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Informing Medicaid Policy With Cancer-related Health Services Research Siran M. Koroukian, Ph.D. Department of Epidemiology and Biostatistics Case Western.

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Presentation on theme: "Informing Medicaid Policy With Cancer-related Health Services Research Siran M. Koroukian, Ph.D. Department of Epidemiology and Biostatistics Case Western."— Presentation transcript:

1 Informing Medicaid Policy With Cancer-related Health Services Research Siran M. Koroukian, Ph.D. Department of Epidemiology and Biostatistics Case Western Reserve University

2 Background Disparities in cancer-related outcomes by Medicaid status have been documented: Medicaid beneficiaries are more likely than their non-Medicaid counterparts to:Disparities in cancer-related outcomes by Medicaid status have been documented: Medicaid beneficiaries are more likely than their non-Medicaid counterparts to: –be diagnosed with advanced stages of cancer –to receive disparate cancer treatment and follow-up care => to experience poor prognosis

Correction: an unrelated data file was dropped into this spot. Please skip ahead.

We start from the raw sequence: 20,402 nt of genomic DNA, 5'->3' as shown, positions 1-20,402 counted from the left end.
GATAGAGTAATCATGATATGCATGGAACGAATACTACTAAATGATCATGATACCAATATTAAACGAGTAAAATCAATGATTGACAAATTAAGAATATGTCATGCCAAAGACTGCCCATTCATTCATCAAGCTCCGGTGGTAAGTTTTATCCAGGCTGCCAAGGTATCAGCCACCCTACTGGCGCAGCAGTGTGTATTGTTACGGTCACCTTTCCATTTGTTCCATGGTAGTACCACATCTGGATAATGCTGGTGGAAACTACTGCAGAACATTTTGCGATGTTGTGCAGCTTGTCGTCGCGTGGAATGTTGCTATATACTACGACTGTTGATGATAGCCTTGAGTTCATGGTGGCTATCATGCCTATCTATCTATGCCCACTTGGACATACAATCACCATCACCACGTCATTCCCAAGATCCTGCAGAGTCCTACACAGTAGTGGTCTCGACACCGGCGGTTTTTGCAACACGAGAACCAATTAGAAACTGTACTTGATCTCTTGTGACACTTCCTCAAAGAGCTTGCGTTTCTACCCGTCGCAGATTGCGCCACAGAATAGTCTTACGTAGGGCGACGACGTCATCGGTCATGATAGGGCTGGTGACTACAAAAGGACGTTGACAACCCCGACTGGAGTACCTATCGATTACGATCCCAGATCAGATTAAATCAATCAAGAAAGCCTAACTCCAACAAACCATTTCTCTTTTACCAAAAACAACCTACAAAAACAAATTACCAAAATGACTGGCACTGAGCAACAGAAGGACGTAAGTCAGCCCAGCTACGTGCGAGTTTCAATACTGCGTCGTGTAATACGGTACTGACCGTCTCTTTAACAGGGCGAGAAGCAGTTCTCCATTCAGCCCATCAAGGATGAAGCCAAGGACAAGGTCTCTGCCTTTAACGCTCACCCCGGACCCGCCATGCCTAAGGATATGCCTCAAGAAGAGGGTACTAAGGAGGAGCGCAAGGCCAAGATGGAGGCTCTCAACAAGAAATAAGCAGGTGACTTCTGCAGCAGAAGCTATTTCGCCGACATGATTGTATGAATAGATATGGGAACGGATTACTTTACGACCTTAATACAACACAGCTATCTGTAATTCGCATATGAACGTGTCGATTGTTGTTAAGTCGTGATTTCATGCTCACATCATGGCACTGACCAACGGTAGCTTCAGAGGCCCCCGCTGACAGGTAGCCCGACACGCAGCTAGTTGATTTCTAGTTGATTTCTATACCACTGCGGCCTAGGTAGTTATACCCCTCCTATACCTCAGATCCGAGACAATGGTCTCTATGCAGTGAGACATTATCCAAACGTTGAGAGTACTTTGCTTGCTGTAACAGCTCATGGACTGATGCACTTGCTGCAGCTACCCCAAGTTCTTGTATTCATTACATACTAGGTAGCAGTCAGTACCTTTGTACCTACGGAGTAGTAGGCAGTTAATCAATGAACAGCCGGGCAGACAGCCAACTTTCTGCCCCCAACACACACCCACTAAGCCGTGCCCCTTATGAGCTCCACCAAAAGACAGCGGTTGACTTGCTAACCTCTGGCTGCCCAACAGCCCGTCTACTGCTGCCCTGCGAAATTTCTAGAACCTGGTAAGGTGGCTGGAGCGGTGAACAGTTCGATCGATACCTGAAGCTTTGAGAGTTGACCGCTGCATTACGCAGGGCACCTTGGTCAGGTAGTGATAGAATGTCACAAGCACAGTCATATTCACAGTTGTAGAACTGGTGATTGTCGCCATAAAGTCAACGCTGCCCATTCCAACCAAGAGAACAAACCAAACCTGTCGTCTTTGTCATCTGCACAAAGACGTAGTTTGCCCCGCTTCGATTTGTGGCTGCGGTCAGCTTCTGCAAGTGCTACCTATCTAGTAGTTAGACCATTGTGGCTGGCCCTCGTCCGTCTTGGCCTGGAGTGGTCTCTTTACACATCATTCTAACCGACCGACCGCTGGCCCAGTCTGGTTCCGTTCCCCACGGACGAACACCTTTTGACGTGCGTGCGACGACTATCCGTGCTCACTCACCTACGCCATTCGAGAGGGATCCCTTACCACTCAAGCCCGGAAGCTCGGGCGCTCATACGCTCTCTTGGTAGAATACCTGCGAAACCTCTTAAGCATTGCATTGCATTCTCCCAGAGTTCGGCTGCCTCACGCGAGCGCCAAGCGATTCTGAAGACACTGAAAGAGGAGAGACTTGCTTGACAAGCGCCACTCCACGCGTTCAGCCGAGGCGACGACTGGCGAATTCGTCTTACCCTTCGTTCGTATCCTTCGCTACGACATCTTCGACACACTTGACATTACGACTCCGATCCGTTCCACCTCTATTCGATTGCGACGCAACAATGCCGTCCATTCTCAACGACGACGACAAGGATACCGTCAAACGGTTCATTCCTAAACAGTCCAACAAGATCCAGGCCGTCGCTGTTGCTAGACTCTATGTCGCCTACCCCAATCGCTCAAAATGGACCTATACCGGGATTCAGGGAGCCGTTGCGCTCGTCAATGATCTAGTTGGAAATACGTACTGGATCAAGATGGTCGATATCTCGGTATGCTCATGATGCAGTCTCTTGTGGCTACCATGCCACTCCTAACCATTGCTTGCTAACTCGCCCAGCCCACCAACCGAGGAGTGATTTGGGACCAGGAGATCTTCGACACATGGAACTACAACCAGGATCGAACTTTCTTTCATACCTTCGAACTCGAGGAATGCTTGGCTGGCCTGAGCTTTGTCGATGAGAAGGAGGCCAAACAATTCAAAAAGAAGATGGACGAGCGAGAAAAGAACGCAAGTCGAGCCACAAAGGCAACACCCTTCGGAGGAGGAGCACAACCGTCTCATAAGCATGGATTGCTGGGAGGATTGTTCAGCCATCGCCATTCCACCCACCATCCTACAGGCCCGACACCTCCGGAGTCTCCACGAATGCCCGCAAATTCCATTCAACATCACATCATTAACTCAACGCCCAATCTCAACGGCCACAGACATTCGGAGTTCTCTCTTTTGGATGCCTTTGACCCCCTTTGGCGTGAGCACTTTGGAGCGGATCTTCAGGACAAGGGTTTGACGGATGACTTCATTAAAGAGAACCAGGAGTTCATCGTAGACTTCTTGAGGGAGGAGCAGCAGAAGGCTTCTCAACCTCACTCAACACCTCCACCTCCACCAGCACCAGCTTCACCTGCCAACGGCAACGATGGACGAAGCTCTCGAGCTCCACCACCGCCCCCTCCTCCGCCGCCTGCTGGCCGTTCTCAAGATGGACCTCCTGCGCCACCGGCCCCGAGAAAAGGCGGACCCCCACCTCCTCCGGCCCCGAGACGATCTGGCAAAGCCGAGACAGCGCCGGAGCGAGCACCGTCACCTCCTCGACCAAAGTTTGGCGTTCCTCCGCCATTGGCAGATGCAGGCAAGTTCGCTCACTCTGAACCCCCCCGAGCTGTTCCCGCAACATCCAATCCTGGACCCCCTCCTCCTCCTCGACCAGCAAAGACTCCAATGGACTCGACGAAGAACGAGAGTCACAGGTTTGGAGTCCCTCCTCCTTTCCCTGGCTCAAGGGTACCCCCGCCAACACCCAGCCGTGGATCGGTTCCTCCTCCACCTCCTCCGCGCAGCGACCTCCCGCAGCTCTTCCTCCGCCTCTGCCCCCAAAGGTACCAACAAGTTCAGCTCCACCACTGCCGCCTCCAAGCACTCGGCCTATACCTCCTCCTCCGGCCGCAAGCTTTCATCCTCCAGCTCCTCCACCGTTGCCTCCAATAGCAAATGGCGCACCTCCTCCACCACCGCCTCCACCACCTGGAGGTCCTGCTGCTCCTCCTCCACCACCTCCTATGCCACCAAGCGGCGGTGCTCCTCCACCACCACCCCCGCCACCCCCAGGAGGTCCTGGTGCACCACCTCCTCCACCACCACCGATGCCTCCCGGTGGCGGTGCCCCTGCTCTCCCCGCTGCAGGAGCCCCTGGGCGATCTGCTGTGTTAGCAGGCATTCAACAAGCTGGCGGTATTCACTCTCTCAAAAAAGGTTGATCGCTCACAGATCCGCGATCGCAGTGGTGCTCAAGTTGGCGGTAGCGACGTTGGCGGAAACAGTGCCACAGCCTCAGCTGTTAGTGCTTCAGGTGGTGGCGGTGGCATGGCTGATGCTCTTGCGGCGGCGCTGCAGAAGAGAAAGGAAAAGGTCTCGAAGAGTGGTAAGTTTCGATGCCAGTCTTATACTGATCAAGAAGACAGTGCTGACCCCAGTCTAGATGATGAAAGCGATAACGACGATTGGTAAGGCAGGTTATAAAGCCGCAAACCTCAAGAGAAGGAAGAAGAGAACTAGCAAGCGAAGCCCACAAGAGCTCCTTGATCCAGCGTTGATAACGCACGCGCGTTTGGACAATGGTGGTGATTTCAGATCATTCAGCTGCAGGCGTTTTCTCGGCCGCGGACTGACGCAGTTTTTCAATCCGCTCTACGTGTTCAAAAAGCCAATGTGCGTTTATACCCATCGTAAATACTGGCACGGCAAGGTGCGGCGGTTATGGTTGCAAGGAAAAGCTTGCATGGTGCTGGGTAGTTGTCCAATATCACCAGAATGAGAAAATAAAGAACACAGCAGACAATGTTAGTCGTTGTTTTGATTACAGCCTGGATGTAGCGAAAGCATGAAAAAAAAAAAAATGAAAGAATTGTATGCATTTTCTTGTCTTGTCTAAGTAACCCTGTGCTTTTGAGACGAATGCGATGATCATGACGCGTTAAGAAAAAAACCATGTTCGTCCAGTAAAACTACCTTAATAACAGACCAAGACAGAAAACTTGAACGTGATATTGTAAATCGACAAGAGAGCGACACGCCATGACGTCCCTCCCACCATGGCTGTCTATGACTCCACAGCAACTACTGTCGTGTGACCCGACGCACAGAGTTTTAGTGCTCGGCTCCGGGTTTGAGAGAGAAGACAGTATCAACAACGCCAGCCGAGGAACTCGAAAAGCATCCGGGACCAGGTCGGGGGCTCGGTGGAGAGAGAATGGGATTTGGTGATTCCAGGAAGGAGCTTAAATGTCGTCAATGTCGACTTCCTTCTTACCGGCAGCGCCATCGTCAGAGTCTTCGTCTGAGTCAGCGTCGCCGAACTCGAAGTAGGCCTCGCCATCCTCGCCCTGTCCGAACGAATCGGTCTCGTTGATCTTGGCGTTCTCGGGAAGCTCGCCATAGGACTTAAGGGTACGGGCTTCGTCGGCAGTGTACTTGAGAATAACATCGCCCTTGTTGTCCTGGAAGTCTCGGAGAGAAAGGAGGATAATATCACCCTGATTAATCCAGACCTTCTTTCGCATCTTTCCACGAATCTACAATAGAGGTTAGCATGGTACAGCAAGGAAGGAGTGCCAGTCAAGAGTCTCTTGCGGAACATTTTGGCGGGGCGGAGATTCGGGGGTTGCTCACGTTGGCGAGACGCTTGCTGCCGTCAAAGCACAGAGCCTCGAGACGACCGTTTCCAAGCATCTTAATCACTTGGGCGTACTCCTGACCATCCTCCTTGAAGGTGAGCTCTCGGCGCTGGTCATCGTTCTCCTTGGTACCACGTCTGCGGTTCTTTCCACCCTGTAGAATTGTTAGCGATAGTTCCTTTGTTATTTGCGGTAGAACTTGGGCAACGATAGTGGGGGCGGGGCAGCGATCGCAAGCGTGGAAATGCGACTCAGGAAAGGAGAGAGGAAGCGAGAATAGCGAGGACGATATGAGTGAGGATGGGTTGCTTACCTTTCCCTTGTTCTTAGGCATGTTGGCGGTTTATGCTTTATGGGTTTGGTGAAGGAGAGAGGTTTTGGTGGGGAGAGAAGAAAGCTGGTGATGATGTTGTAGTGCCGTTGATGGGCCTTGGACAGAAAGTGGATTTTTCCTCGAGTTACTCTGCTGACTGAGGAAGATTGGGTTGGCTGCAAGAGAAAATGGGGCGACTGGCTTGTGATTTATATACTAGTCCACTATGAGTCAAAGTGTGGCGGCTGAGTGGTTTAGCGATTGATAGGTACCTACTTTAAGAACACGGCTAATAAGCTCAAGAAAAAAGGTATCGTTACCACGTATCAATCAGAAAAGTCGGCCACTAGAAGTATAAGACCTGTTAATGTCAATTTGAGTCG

3 Conceptual Framework Cancer Stage at Diagnosis Disparate cancer treatment and follow-up care Cancer-related outcomes: Patient Sociodemographics: Age, Race/Ethnicity, Sex, Insurance Status Medicaid Status Access to and use of cancer screening services Access to and use of services for cancer treatment and follow-up care

4 Insurance status, Medicaid status, and cancer-related outcomes Insurance Status: Insured Uninsured/ Underinsured Adequate access to and use of health services Favorable outcomes/ good prognosis Inadequate access to and use of health services Advanced- stage disease Receipt of disparate care/ Resource depletion Early Stage Diagnosis Receipt of adequate care HIGH OUT-OF-POCKET EXPENDITURES / POVERTY/ RESOURCE DEPLETION PARTICIPATION IN MEDICAID Unfavorable Outcome/ Poor Prognosis ? ? ? ?

5 Policy Questions: Is Medicaid status associated with poor cancer (disease) related outcomes?Is Medicaid status associated with poor cancer (disease) related outcomes? => Evaluate the effectiveness of the Medicaid program in cancer (disease) prevention and control=> Evaluate the effectiveness of the Medicaid program in cancer (disease) prevention and control CHALLENGING HYPOTHESIS: PARTICIPATION IN MEDICAID IS ASSOCIATED WITH IMPROVED CANCER-RELATED OUTCOMESCHALLENGING HYPOTHESIS: PARTICIPATION IN MEDICAID IS ASSOCIATED WITH IMPROVED CANCER-RELATED OUTCOMES